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Hung up on the election

As he watches the election results roll in, Phil takes a look back on 13 years of practising under Labour - and doesn't like what he sees...

As he watches the election results roll in, Phil takes a look back on 13 years of practising under Labour - and doesn't like what he sees...

It's election night.

Three hours ago I donned a jacket and tie, gathered my teenage sons around me, gave them a brief but impassioned speech on the glory of democracy they were about to witness, herded them into the car, and made them stand and watch while Mrs Pev and I made a cross on our bits of paper and dropped them into a metal box.

'Is that it?' said my eldest. 'Yes it is,' I said, a tear in my eye. 'Men have fought and died for our right to do that, son. Never forget it.'

I forbore to mention the fact that, as we live in one of the safest Labour seats in the country, I might as well have tossed my ballot paper on the floor and danced the hornpipe on it, for all the difference it made. But I don't want to discourage their young and impressionable minds.

In fact, in this part of the world, we would elect a monkey if it had a Labour badge on it. Indeed, just down the road in my home town Hartlepool, we actually did.

Hartlepool United's mascot H'Angus the monkey was elected mayor nine years ago and won another election since. He's still the only simian mayor-elect in the world, if you don't count Arnold Schwarzenegger.

Now I have my feet up on the sofa, laptop on lap, eyes on telly. My constituency, Houghton and Sunderland South, has always prided itself on being the first election result declared. I expect to see it within the hour, which is lucky, because I'm on a deadline with this article. Last time, on the basis of our result alone, Peter Snow managed to predict the Labour majority to within five seats, so I don't expect to have to stay up for too long.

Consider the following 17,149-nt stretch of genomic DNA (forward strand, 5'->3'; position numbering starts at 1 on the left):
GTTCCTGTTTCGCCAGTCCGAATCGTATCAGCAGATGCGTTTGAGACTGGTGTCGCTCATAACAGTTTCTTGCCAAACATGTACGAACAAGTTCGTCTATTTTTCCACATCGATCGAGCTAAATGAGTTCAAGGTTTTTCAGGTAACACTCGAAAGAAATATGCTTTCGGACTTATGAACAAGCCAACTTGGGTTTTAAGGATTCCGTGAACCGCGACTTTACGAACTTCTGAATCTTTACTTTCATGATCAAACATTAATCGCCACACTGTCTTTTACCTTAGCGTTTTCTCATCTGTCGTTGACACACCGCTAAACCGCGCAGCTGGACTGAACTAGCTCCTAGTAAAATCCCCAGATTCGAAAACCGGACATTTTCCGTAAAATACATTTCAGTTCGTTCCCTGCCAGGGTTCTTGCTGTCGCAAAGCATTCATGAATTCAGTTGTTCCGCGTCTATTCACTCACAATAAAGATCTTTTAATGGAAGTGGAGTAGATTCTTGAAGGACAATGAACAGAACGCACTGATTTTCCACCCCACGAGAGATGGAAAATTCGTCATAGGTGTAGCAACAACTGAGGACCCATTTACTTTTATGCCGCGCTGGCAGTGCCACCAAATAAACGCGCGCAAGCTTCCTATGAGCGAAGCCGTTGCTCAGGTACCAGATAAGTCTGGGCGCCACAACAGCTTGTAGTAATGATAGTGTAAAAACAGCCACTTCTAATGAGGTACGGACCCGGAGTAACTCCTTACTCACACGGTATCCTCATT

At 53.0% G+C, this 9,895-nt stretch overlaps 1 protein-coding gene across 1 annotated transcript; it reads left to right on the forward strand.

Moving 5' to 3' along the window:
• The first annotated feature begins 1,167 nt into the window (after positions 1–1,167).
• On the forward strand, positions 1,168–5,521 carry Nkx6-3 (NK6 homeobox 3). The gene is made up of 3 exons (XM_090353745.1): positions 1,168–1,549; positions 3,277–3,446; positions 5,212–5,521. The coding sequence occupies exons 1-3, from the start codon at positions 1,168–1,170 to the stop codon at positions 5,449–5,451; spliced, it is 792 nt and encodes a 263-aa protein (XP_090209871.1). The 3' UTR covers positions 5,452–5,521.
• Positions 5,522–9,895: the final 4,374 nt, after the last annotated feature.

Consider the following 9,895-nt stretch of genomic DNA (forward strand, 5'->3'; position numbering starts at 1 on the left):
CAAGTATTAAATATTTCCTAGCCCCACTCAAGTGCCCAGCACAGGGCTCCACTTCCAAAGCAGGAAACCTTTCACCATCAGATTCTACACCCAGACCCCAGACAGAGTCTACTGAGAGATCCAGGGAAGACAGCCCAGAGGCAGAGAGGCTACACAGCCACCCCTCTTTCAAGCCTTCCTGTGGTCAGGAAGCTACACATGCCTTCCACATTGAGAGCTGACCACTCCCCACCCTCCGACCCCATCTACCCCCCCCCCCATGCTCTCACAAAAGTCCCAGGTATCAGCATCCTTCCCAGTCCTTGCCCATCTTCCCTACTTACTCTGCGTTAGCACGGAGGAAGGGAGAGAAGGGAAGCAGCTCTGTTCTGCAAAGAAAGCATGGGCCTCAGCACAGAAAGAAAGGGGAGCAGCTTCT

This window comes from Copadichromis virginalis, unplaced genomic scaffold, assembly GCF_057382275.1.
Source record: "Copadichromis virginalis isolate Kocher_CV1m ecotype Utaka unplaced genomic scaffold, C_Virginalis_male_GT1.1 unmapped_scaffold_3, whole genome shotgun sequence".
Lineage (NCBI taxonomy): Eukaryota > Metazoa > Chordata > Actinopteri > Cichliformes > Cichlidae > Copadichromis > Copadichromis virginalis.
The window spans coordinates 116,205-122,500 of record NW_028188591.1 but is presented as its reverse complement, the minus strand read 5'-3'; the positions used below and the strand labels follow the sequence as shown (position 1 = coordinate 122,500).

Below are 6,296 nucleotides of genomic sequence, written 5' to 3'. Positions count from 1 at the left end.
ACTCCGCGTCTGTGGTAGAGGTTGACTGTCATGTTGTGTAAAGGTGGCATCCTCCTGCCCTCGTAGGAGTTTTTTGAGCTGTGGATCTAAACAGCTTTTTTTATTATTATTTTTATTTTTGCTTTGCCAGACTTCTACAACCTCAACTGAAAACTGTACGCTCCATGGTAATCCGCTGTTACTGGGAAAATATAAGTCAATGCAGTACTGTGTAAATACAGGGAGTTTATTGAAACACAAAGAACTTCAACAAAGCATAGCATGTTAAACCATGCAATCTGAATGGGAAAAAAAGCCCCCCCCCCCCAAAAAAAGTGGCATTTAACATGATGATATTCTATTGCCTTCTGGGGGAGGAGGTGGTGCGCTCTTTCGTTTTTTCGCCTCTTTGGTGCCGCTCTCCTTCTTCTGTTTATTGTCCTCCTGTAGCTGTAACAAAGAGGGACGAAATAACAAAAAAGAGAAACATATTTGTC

We might be looking at the end of an era, so let's reflect. I've been a GP for 17 years, 13 of them under Labour. During my career I've seen our consultation rate double, so that our practice of (initially) four GPs now employs eight, plus registrars, and we're all working harder than ever.

I've seen the monster called QOF - a behemoth whose purpose I still don't really understand - suck in our time and attention and distract us from what we really want to do for our patients.

I've seen Choose And Book - a genuine disaster that absorbs staff time like a sponge and actually reduces patient choice.

I've seen the MTAS debacle, which can only have been designed as a humiliating put-down by sour managers and politicians. The shame of this inhuman system should dog Patricia Hewitt until the day she dies.

I've seen the advent of the Summary Care Record, a ludicrous expense and an invitation to abuse of confidential records.

I've seen open vilification of GPs by those in positions of power, the lies about our pay, the undermining of our professionalism, the disinformation in the press.

The new contract is a disaster, not least because the Government can alter their side of it at will. We are much worse off, as a profession, than we were 13 years ago.

But most of all I've seen the deliberate dismantling of our hard-earned role - walk-in centres, nurse practitioners, prescribing pharmacists, physiotherapists who intercept our referrals and 16-year-old ingenues on the end of swine flu hotline, dispensing expensive and dangerous drugs according to evidence-free algorithms.

The first results are in and it seems we're in for a hung parliament. One era over and another begins. Thank God we are finished with those GP-hating Labour swine, at least for a while. I wish I could be optimistic about what's next, but I can't find it in me.

Dr Phil Peverley is a GP in Sunderland

Phil Peverley

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